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Old 04-06-2007, 01:22 PM   #1
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Default Dimethicone in SKIN care products?

With all of the cones talk on this board, I thought I'd post this here instead of on the makeup/beauty board. Cones build up on hair, but are they ok for face moisturizers? I'm interested in buying a skin cream, but it has dimethicone as the third ingredient. Good, bad? It doesn't coat the skin like mineral oil or petroleum does it? I'm trying to avoid those ingredients in my skin care products. My skin is on the dry side, if that makes a difference. I rarely have problems with sensitivity or breakouts.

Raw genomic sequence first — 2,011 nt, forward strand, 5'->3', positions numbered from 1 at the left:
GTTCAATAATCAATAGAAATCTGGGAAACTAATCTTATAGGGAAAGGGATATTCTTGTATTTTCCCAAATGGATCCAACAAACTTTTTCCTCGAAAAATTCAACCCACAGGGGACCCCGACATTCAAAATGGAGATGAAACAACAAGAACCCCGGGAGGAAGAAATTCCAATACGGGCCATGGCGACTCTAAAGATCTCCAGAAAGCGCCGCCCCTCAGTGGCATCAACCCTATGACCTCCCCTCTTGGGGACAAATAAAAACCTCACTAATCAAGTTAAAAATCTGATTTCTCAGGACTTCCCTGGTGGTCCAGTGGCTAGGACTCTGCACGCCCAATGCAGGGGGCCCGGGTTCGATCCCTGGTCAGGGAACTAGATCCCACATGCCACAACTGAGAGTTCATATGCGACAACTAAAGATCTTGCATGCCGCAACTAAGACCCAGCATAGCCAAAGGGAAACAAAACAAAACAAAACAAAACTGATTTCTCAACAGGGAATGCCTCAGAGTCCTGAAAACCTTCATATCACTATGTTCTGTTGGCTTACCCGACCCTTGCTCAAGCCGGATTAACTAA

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Old 04-06-2007, 01:36 PM   #2
 
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I know some people avoid cones because they break out from them

Cones doesn't really benefit the skin & is just added to make the skin feel smooth. Listed as the 3.ingredient, I would think it is too much.

Cones can be good in makeupprimers as they make a smooth base for applying foundation.
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Old 04-06-2007, 02:02 PM   #3
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Quote:
Originally Posted by esmeralda
I know some people avoid cones because they break out from them

Cones doesn't really benefit the skin & is just added to make the skin feel smooth. Listed as the 3.ingredient, I would think it is too much.

Cones can be good in makeupprimers as they make a smooth base for applying foundation.
Thanks - I was leaning toward another one that doesn't have cones, anyway, so I'll just go with that one!